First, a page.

Wednesday, June 15, 2016

FOOD BIZ | Rhinebeck, The Local Restaurant (Update June 16, 2016)

Seven locavori at The Local Restaurant in Rhinebeck, N.Y. Clockwise from left: Maureen
Kline, Amy Lehr, Brent Wilton, Ariel Meyerstein, Alice Tepper Marlin, Robert Stumberg,
John Tepper Marlin. Photo by waitstaff of The Local.
June 15, 2016–I am attending a conference at Bard College in Annandale-on-Hudson, N.Y.

Last night I was part of a fun evening of conference participants at dinner in Rhinebeck (pop. 2,657 in 2010) at The Local Restaurant on Market Street (phone 845-876-2214).

The Local is rated 4-4.2 out of 5 on Yelp and Google, and has a $$$ out of $$$$ designation on Google, although the price range in food options is wide. (Higher prices, however, dominate the wine list.)

The restaurant is a big winner in both the food and wine categories:
  • Winner in 2015 of Best Chef America.
  • Winner of Vogue Magazine's Virginia Smith's Best Chef, putting Chef Dier among the top 1 percent in America. Luckily, Occupy America has not yet taken over this particular 1 percent–after a brief wait we had a comfortable space for seven people on the second floor.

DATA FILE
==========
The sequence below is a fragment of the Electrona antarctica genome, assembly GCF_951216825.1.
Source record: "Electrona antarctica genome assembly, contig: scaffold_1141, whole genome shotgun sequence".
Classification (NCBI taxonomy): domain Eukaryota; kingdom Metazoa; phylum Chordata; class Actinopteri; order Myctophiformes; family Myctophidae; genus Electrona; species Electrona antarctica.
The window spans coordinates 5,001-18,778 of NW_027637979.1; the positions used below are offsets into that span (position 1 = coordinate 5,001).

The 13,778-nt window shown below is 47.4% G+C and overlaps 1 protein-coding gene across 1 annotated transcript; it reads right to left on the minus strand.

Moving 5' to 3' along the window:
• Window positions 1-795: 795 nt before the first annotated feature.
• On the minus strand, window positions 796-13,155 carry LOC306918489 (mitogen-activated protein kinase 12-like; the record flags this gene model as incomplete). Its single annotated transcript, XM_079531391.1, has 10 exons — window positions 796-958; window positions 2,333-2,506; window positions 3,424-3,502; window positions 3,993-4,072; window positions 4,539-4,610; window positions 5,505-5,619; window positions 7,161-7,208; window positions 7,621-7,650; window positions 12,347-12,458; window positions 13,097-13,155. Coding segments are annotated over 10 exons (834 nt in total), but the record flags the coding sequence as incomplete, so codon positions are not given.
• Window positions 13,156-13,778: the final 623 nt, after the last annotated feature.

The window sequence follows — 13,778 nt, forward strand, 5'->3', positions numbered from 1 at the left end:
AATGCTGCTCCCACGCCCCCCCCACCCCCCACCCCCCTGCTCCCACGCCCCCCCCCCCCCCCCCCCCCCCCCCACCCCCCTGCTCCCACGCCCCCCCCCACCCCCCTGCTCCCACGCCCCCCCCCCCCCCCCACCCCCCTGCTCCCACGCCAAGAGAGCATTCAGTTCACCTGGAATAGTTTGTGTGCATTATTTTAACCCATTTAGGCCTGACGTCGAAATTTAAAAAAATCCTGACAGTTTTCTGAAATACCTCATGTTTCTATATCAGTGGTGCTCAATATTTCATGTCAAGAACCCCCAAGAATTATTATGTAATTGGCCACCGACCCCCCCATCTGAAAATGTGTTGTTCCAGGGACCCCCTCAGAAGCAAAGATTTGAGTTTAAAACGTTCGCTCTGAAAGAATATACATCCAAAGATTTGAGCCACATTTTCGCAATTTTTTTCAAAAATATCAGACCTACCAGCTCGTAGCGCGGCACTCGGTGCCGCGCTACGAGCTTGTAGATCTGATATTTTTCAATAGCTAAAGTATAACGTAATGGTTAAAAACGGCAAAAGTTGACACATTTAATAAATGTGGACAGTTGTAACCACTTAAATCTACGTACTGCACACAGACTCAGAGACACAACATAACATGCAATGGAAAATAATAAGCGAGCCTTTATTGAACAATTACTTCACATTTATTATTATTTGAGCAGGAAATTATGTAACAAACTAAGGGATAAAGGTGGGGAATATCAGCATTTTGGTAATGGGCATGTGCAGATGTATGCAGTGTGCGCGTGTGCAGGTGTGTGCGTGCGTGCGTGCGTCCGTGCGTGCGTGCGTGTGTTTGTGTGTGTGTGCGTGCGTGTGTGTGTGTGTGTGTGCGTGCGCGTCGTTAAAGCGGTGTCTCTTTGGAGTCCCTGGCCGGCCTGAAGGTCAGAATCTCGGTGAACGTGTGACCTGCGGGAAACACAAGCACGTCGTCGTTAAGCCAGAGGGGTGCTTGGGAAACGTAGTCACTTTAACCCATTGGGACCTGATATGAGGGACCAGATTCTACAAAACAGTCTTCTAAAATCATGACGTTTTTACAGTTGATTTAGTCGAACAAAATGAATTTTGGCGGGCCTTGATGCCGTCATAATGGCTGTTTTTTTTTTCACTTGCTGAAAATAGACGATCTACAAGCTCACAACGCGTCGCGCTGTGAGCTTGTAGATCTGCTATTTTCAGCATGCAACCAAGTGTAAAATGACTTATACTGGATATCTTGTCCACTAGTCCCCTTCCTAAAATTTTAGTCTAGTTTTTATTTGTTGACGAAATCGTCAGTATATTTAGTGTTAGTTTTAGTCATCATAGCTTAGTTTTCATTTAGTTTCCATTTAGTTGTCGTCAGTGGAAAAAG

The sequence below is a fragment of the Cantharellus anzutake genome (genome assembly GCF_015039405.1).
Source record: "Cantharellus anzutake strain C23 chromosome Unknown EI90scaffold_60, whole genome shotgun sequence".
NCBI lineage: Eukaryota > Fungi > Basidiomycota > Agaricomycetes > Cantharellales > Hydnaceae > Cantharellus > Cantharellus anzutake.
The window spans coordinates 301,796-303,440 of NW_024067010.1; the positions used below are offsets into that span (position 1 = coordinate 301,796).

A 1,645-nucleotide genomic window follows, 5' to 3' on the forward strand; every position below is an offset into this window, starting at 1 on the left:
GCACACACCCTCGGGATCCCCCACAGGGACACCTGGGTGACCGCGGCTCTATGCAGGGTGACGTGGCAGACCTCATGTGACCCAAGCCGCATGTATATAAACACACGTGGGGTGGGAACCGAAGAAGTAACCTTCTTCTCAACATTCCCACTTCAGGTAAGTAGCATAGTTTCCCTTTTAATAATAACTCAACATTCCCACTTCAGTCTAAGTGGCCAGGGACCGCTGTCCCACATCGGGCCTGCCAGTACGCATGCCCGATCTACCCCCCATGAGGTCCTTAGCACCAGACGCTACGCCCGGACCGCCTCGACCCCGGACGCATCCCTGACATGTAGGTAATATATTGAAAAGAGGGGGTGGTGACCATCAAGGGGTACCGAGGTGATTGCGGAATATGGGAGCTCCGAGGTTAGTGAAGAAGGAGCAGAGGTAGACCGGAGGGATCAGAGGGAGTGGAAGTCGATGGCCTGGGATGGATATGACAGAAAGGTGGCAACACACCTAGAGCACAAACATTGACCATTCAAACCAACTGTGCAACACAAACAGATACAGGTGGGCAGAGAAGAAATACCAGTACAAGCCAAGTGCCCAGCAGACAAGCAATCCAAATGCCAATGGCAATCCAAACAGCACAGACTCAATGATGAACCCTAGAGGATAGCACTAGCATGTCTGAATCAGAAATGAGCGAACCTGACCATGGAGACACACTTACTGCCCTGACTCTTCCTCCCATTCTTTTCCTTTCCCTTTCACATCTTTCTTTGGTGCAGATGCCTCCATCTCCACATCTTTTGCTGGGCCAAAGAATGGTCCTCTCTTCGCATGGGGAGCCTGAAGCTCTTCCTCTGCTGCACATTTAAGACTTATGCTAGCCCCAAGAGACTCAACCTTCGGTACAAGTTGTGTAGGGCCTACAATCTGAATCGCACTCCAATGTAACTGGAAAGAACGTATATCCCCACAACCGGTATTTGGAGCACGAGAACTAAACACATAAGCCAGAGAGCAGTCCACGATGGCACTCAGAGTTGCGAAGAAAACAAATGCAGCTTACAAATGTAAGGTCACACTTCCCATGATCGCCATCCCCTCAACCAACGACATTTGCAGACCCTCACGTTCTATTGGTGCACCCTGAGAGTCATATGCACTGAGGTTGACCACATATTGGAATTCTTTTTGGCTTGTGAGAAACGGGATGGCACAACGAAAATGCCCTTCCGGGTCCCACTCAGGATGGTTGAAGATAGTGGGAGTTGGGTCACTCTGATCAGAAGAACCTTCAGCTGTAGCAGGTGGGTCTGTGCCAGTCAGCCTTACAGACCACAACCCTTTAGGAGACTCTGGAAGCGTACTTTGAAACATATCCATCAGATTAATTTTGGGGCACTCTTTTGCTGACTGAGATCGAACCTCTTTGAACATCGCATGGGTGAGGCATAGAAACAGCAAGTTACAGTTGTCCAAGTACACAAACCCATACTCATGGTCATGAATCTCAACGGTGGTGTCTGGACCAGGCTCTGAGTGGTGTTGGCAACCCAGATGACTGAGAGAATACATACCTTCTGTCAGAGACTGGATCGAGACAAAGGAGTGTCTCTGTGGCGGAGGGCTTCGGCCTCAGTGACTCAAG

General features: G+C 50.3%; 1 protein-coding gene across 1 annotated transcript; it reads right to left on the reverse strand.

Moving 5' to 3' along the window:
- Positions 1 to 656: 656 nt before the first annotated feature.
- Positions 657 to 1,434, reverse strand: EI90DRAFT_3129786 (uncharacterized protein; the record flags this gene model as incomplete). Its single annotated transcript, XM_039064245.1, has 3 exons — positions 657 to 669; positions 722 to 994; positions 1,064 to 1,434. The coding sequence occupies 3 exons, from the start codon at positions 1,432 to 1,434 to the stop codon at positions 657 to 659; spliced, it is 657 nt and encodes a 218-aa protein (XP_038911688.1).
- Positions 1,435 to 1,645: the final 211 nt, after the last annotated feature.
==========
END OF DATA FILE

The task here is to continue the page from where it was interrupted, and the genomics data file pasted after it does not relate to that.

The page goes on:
• Winner of 2015 Wine Spectator Award of Excellence for having one of the most outstanding restaurant wine lists in the world.
Vino Panache

This locally provenanced and ambitious restaurant offers some hallucinogenic wine pairings.

For example, the strawberries harvested from local farms during the past few days are presented as an interesting $10 "Local Strawberry Trio" along with a suggested wine pairing: a 1908 D'Oliveira Boal Madeira for $75.

That 7.5 to 1 wine-to-food-cost ratio jumped up off the page and glommed on to the fur on my eyeballs. 

But why stop at 7.5? How about some out-of-the-ratio-box thinking here?

Let's take a 2005 Château Pétrus from Pomerol, which could reasonably be priced at $3,950 per bottle; after all, in some years Château Pétrus bottles have sold for $30,000. What entrée could Chef Dier pair with such a bottle, which he could procure on auction for a little over $2,000 for a decent profit?

An up-market Merlot from the legendary Bordeaux vineyard, the Pétrus could be paired with duck or other fowl, or a beef dish–but not a fish or a vegetarian meal.

How about pairing the $4K wine with an appropriately garnished $20 hamburger? That would get the wine-to-food ratio up to 200 and perhaps merit a Guinness Book of Records listing. Or if the competition turns out to be stronger than I think, cut the burger price to $1, offering the burger only in combination with the wine, for a 4,000-to-one ratio and true vino panache.

Update June 16, 2016: The second evening we went with a different group, the GG-7, to Gigi Trattoria.